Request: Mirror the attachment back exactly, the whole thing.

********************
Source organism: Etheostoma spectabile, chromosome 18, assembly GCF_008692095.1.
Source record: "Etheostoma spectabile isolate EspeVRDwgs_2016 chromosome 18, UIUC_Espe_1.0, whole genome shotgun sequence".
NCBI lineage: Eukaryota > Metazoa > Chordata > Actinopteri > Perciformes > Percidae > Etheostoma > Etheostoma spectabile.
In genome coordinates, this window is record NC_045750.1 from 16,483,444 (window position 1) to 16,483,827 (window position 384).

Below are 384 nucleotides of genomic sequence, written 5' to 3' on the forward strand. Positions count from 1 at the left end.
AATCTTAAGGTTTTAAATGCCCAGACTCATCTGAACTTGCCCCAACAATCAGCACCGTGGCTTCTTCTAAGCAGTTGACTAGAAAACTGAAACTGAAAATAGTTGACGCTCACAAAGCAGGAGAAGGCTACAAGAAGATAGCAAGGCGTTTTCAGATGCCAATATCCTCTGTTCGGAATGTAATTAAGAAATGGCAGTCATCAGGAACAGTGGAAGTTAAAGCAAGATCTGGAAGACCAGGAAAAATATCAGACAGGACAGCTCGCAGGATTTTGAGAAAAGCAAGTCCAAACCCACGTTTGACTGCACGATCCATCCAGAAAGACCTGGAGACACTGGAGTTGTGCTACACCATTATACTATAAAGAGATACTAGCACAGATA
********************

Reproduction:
Source organism: Etheostoma spectabile, chromosome 18, assembly GCF_008692095.1.
Source record: "Etheostoma spectabile isolate EspeVRDwgs_2016 chromosome 18, UIUC_Espe_1.0, whole genome shotgun sequence".
NCBI lineage: Eukaryota > Metazoa > Chordata > Actinopteri > Perciformes > Percidae > Etheostoma > Etheostoma spectabile.
In genome coordinates, this window is record NC_045750.1 from 16,483,444 (window position 1) to 16,483,827 (window position 384).

Below are 384 nucleotides of genomic sequence, written 5' to 3' on the forward strand. Positions count from 1 at the left end.
AATCTTAAGGTTTTAAATGCCCAGACTCATCTGAACTTGCCCCAACAATCAGCACCGTGGCTTCTTCTAAGCAGTTGACTAGAAAACTGAAACTGAAAATAGTTGACGCTCACAAAGCAGGAGAAGGCTACAAGAAGATAGCAAGGCGTTTTCAGATGCCAATATCCTCTGTTCGGAATGTAATTAAGAAATGGCAGTCATCAGGAACAGTGGAAGTTAAAGCAAGATCTGGAAGACCAGGAAAAATATCAGACAGGACAGCTCGCAGGATTTTGAGAAAAGCAAGTCCAAACCCACGTTTGACTGCACGATCCATCCAGAAAGACCTGGAGACACTGGAGTTGTGCTACACCATTATACTATAAAGAGATACTAGCACAGATA